## Welcome to BrainDen.com - Brain Teasers Forum

 Welcome to BrainDen.com - Brain Teasers Forum. Like most online communities you must register to post in our community, but don't worry this is a simple free process. To be a part of BrainDen Forums you may create a new account or sign in if you already have an account. As a member you could start new topics, reply to others, subscribe to topics/forums to get automatic updates, get your own profile and make new friends. Of course, you can also enjoy our collection of amazing optical illusions and cool math games. If you like our site, you may support us by simply clicking Google "+1" or Facebook "Like" buttons at the top. If you have a website, we would appreciate a little link to BrainDen. Thanks and enjoy the Den :-)
Guest Message by DevFuse

11 replies to this topic

### #11 unreality

unreality

Senior Member

• Members
• 6370 posts

Posted 18 March 2008 - 09:12 PM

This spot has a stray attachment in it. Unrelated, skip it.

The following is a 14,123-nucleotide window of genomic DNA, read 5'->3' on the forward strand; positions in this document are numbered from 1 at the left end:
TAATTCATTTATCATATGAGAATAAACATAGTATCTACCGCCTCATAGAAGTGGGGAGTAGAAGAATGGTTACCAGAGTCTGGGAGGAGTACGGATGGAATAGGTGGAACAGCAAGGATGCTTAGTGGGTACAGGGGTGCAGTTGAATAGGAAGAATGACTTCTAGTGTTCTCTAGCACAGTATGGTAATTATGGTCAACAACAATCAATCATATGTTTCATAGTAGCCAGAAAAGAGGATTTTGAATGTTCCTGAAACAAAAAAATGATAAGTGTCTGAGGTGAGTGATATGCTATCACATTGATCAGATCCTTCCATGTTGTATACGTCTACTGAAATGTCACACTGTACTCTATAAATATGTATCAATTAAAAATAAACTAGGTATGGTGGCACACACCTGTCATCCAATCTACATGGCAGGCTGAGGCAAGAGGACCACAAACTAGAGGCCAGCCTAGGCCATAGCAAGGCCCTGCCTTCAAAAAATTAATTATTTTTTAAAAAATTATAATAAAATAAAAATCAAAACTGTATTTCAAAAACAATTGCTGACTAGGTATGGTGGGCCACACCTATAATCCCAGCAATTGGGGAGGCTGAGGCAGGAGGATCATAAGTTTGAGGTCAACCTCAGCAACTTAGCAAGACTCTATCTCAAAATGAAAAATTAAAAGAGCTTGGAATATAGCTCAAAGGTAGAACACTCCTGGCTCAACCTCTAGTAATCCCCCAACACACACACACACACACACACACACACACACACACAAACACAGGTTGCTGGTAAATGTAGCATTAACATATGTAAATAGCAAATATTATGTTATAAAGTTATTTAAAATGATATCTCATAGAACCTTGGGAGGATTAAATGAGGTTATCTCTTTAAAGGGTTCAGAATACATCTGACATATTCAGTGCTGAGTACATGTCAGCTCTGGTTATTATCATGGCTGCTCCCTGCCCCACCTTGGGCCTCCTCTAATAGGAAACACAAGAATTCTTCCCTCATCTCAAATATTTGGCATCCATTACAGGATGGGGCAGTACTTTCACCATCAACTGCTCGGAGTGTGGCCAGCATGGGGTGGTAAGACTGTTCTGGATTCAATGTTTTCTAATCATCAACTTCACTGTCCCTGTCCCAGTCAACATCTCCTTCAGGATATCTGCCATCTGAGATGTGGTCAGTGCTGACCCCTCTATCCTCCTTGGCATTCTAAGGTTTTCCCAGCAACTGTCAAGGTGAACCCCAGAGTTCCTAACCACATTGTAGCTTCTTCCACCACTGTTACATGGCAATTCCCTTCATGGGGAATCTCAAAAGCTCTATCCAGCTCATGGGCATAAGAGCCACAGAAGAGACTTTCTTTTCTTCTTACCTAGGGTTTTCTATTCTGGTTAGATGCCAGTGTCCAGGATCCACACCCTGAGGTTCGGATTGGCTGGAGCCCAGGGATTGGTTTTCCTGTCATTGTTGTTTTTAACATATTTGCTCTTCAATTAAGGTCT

To clarify: by "AS CLOSE AS POSSIBLE" I mean where each person is as close as possible to 0.2 chances of winning. If you want to get specific, where the total (absolute value) deviation of each person's chances from 0.2 is as close as possible to 0
• 0

### #12 EventHorizon

EventHorizon

Senior Member

• VIP
• 512 posts
• Gender:Male

Posted 18 March 2008 - 09:53 PM

To clarify: by "AS CLOSE AS POSSIBLE" I mean where each person is as close as possible to 0.2 chances of winning. If you want to get specific, where the total (absolute value) deviation of each person's chances from 0.2 is as close as possible to 0

Using the metric "the sum over all players of the absolute value of the difference between the players probability and .2", the answer I gave previously still minimizes this. (of course, S and P are interchangeable in the answer, but I chose the one that favors Perry)
• 0

#### 0 user(s) are reading this topic

0 members, 0 guests, 0 anonymous users